I am going to state and state firmly that the VPF fee had 3 purposes; 1. To prevent an escalation of piracy 2. To lower costs for the studios and transfer some of the savings to theater owners 3. Create a de facto serfdom which controlled access to a digital projector and prevent it from using the dexterity of the technology to diversify product offerings. When digital projection was launched people knew that there was the potential to really expand the product offerings for theater along with the need to retrain the audience and redefine the movie going experience. The studios did not want this.

A fence was placed around projection equipment nationwide and the movie offerings began as a result of the pay to play demand by the VPF regime and the market began to shrink. A polarization of content began to occur that would result in the calamity that theaters are facing today. If the potential of digital projects were to be explored beginning in 2005 then the business of exhibition would have been able to set itself on its own path of salvation. Instead the rigidity imposed by the VPF structure may have alleviated some short term pain but it is not evidence that it has created volumes of long term agony.

Movie projectors had a lifetime of 30 years with relatively small monies having to be expended every year in maintenance and replacement parts. I have been in presentations in which companies like NEC would candidly admit that exhibitors would be lucky to get 10 years of use from a digital projector after which they would have to buy a new projector. All the while the exhibitor was laying out cash after cash, the studio would realize beaucoup savings by eliminating the high cost of movie prints with the assorted shipping costs, and instead distributing digital files either by satellite or hard drive. You can be assured that the lion’s share of the saving was ultimately enjoyed by the studios.

The Virtual Print Fee was promoted as giving the industry a middle road between savings and equipment cost for both exhibitors and distributors. It is intended to primarily assist in the replacement of film projectors, and not assist in the purchase of new projection equipment for new construction. To give confidence to financial institutions that digital cinema technology was stable and worthy of investment, Digital Cinema Initiatives were created in 2002, resulting in the release of the first version of the DCI Digital Cinema System Specification in 2005.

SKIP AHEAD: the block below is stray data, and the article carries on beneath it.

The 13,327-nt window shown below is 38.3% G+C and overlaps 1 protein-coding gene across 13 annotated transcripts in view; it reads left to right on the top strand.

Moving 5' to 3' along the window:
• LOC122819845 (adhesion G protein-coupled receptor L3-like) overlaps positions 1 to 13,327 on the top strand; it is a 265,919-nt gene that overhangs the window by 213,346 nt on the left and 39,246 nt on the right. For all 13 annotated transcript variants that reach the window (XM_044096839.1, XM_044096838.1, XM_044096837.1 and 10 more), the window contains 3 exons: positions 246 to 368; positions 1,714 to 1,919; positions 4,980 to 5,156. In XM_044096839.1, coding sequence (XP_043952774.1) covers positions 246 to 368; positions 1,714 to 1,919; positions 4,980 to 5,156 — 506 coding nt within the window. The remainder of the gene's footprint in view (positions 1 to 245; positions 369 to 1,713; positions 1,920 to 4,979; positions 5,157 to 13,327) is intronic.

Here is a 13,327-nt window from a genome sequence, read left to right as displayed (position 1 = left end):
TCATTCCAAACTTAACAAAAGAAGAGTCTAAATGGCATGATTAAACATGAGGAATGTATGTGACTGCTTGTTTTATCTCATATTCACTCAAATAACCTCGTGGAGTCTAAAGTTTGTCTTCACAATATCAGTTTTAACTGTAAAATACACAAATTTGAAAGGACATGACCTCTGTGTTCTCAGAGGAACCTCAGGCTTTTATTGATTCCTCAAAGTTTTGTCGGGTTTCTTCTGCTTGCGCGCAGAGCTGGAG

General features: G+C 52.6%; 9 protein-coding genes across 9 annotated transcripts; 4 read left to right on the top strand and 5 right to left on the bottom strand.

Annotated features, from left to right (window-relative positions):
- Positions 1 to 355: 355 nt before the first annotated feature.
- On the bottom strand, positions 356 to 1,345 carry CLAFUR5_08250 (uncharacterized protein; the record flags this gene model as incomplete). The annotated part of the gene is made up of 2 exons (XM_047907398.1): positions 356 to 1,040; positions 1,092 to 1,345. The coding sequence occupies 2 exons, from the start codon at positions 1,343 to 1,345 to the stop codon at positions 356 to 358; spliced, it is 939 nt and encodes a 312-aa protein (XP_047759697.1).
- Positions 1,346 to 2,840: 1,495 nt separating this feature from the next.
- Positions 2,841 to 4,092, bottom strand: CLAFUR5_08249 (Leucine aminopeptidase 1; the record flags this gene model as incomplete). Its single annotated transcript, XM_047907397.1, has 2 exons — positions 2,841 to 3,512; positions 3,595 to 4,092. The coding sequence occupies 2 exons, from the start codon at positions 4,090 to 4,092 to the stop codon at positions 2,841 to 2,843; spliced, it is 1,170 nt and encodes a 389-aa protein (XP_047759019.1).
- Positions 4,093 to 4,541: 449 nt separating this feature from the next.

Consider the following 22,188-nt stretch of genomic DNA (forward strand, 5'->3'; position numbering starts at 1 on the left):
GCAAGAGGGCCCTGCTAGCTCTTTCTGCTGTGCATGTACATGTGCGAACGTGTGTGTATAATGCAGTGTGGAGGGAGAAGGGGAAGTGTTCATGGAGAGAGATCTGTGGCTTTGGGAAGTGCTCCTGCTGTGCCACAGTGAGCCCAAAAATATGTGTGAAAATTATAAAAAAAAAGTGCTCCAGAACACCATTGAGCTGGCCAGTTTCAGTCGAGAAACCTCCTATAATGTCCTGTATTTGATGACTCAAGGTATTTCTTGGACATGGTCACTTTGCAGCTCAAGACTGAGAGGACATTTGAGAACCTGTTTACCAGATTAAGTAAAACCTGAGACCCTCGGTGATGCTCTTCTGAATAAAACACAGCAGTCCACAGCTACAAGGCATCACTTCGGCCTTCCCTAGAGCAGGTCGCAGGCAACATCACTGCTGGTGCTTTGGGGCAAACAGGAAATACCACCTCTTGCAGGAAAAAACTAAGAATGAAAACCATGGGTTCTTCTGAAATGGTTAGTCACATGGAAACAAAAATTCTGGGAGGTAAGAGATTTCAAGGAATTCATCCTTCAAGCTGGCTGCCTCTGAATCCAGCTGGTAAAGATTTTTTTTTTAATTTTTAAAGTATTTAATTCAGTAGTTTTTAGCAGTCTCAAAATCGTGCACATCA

The first set of VPF agreements executed with four major studios was announced by Christie/AIX in November 2005. Christie/AIX at that time was a subsidiary of Access Integrated Technology, now renamed Cinedigm Digital Cinema Corp. The agreements were for the rollout of digital cinema technology to 4000 screens. In the agreement sat a sunset clause that once all the projectors were paid for, the theater owners were no longer due any VPF fees providing the studios 100% of the cost saving by going digital.

In 2005 the industry was buzzing with the potential of going digital, although stalled by 16 years because of studio machination there is now an opportunity to realize the digital dream. The regime of the VPF fees is now coming to an end and the Berlin Wall over content that the VPF’s have created are falling. Now is the time to diversify your content offering. Now is this time to invoke a true liberation of the screen and quickly diversify.

All this summer I projected movies digitally on a fixed screen in mall parking lots. People loved it and frankly I saw the rise of the digital dreams of exhibitors. Folks, the door of your digital cage is open, you can walk out if you dare (paraphrasing George Lucas).